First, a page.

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Whirligig with Woman Churning and Man Sawing

1920s Unidentified cut, turned and painted wood; metal; cloth; porcelain doll parts 27 1/2 x 33 x 11 7/8 in. (72.0 x 83.8 x 32.0 cm.) Smithsonian American Art Museum Museum purchase from the folk art collection of David L. Davies 1992.1.6 Not currently on view

Luce Center Label

Farmers created whirligigs to entertain their children and decorate their gardens. These colorful, animated devices also added an element of fun to an otherwise demanding life in rural America. This piece shows the everyday activities of churning butter and sawing wood. When the wind blows, the lady’s arms move up and down and the man’s saw moves back and forth. The large painted arrow on the back of the whirligig suggests it was also used as a weather vane.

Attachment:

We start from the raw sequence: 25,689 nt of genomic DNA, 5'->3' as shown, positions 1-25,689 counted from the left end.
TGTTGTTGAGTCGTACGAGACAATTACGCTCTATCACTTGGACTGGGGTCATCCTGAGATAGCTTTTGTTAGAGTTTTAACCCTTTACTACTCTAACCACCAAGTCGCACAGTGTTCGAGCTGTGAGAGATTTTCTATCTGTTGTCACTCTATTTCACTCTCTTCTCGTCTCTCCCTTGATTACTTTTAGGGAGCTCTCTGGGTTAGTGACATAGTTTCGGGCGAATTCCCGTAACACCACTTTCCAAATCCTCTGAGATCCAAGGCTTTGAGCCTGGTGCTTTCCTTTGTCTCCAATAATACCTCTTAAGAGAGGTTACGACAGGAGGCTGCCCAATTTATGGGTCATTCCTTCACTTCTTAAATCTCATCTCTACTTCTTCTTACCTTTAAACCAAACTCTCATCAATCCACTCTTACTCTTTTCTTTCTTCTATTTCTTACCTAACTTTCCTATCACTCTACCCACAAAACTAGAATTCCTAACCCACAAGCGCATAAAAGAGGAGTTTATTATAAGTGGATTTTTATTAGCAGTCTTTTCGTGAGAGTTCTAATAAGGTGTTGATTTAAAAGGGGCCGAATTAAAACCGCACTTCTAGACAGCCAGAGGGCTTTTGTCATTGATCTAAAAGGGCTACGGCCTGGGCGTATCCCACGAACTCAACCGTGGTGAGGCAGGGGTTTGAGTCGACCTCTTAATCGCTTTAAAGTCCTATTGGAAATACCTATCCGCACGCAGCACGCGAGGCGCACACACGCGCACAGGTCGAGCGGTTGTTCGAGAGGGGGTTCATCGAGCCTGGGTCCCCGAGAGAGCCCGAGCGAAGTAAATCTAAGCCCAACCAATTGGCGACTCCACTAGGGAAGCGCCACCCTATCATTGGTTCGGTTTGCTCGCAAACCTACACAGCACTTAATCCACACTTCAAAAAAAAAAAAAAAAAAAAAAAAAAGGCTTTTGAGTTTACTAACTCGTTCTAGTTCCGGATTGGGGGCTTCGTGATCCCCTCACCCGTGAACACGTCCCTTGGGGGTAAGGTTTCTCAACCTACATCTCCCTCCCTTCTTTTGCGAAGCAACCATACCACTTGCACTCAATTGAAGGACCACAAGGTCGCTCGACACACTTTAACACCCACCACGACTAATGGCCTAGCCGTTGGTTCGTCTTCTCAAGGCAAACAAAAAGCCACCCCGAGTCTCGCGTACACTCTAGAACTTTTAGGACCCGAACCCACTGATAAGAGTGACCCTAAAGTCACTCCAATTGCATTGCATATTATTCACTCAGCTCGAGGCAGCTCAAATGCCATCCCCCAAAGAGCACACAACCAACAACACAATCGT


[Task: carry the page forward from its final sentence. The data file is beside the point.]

Figure group

Occupation - domestic - cooking

Occupation - industry - lumber

sculpture - assemblage

folk art



readymade - toy